Japan unveils its Olympic Village


Tokyo: As Japan is moving at full speed in order to host the Tokyo Olympics, organisers have started preparation of the Olympic Games Athletes’ Village.

A dense block of high-rise towers barely stands out across the sprawling skyline of the world’s largest metropolis.

The Village adheres to the strict rules that prevent athletes from venturing beyond the walls for anything other than training or competition.

The Village is where athletes from around the world will eat, sleep, pray, meditate and relax.

Alcohol will be allowed, though it can only consumed within private areas.

Athletes have been told to spend as little time in the main dining area as possible, but to just grab their meals, eat alone quickly, and return to their rooms.

Organisers expect 80 per cent of the people staying here will be vaccinated and they insist their safety protocols are rock solid.

Most rooms have two beds and a communal area, and it will be up to each country to decide who bunks with whom.

Some of the rooms in the athlete suites have two windows. Others rely on a single window and door being open to ensure sufficient ventilation.

The playbook of rules for athletes asks them to ventilate rooms regularly where possible — at least every 30 minutes, and for a period of several minutes each time.

Rooms are directly connected to the outside and organisers were confident they were sufficiently ventilated, though they did not give specifics on how frequently the air within indoor spaces was totally refreshed and replaced every hour.

At the main dining hall, organisers said it would be changed three times per hour and at the main fitness centre, they said it was being circulated constantly.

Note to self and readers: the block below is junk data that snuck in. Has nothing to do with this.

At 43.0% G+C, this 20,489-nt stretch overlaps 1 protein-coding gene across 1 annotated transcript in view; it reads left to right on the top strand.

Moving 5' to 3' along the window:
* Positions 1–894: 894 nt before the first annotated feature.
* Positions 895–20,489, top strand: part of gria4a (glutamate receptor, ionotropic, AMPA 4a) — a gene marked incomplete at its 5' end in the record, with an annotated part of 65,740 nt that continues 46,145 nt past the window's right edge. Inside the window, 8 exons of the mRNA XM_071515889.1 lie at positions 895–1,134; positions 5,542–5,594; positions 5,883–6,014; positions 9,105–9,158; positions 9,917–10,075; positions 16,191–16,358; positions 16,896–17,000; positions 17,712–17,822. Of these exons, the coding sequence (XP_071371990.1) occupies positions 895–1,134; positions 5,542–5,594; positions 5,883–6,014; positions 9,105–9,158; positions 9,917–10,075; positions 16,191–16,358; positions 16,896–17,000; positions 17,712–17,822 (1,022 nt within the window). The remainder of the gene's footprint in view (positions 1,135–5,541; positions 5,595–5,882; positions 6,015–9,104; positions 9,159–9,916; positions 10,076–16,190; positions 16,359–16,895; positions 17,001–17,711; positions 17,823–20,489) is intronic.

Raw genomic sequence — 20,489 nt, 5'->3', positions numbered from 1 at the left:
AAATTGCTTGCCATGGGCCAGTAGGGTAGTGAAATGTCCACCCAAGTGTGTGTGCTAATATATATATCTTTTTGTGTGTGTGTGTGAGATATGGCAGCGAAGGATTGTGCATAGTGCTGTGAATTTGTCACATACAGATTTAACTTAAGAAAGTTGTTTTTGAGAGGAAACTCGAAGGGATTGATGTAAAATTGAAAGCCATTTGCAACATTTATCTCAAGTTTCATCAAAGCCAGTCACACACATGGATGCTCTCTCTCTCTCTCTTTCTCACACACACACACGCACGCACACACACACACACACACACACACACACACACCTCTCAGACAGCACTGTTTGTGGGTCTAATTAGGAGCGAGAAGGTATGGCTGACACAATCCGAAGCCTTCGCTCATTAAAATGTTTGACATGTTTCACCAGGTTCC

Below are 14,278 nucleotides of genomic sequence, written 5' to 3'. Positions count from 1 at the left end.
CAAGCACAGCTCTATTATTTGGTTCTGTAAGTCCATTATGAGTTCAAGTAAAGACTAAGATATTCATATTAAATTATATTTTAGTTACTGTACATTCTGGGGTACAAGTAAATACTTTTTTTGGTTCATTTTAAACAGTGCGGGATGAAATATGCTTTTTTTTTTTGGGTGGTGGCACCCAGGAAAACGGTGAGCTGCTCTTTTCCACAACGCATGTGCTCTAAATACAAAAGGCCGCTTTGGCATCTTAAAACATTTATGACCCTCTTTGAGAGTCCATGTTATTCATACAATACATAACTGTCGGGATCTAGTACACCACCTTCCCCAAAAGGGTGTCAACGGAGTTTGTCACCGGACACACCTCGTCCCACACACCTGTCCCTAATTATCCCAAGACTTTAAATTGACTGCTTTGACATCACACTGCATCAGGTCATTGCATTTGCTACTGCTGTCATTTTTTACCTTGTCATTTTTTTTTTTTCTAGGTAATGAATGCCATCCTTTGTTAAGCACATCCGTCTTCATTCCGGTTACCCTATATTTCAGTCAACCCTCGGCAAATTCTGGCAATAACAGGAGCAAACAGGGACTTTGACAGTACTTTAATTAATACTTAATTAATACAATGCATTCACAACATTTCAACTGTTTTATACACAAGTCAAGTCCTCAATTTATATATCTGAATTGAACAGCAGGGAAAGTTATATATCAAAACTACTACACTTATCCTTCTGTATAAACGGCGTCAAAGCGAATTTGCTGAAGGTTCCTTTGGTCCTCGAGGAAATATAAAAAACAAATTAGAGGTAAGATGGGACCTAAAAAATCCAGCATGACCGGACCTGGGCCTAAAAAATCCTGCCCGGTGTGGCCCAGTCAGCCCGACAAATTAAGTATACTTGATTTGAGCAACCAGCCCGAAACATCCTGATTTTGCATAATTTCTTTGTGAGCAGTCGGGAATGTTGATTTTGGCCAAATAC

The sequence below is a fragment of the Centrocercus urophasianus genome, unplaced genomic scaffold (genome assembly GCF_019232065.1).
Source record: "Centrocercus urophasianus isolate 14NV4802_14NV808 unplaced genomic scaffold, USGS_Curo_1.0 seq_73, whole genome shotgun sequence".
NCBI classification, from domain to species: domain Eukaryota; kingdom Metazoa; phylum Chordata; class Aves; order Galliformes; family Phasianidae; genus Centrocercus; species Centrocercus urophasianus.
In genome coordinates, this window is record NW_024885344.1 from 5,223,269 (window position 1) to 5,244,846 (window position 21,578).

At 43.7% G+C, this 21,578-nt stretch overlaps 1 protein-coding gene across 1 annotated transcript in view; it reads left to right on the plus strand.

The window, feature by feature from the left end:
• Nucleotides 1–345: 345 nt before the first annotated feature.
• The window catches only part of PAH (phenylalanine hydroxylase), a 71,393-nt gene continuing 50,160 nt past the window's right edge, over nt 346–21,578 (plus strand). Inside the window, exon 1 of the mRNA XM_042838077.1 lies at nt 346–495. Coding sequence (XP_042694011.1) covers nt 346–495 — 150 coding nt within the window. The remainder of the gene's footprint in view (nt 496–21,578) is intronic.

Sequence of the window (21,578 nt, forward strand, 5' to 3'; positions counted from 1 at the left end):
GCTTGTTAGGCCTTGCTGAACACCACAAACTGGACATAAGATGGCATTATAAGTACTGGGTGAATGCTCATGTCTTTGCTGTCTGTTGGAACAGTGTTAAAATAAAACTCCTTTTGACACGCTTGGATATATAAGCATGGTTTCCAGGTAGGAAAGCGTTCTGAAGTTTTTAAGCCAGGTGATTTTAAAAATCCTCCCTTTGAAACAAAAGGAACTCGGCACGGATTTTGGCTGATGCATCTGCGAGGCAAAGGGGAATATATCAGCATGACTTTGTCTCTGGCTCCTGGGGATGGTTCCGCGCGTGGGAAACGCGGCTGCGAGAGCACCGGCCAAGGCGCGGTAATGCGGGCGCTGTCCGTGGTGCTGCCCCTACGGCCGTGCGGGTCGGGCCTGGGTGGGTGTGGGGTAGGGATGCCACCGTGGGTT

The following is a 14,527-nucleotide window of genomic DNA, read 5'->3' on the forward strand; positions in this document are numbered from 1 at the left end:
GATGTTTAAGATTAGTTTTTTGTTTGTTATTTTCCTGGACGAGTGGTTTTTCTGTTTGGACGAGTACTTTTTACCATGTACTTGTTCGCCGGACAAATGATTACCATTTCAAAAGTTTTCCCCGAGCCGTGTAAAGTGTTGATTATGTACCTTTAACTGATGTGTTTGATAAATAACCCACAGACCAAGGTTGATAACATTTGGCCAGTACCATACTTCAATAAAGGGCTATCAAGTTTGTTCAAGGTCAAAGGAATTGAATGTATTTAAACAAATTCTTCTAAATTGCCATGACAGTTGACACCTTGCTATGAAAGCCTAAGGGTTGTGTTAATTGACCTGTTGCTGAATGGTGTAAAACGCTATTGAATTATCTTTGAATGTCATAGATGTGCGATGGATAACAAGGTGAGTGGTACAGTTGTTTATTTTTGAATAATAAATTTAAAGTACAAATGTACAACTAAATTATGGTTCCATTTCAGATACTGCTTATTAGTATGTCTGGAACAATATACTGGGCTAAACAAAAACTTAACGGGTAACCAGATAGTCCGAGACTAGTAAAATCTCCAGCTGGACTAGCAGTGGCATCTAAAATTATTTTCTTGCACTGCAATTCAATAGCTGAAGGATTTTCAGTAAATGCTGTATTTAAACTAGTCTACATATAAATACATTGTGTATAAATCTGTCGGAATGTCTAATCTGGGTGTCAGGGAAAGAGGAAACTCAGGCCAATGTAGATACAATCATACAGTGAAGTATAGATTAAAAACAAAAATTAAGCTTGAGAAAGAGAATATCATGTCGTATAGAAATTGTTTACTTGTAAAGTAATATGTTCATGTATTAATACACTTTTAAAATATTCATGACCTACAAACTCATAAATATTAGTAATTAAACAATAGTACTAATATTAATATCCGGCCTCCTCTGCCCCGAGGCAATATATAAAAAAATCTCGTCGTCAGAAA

Athletes using that fitness centre will have to keep their mask on no matter what equipment or how intensely they are training.

It was unclear how this will be enforced, but the Director of the Athletes’ Services section, Atsushi Iino, said they were in discussions with the International Olympic Committee (IOC), but one possibility was banning athletes for non-compliance.

He said that running with a mask was tough, but they could not afford to have a cluster in the gym that would shut it down for several days.

All those entering Japan for the Olympics will be required to follow complex testing rules, before leaving home and after arriving.

The fever clinic at the Village will be their first port of call if they have potential COVID-19 symptoms.

Athletes must also agree to have their location monitored by GPS, and they must download several apps, sign a pledge to follow the rules, maintain social distancing, stay off public transportation for the first 14 days, and keep organisers informed of their whereabouts.

Last week Olympic officials unveiled the third version of their “playbooks” which are the rules outlining exactly what everyone coming to the Games can and cannot do.

It threatened disqualification or fines for those who breach the strict rules and provided more detail about testing procedures.

While athletes have been required to sign waivers, which are typical of the Olympics, this time, an added clause relieves the IOC of responsibility from any fallout from COVID-19.

Comments are closed.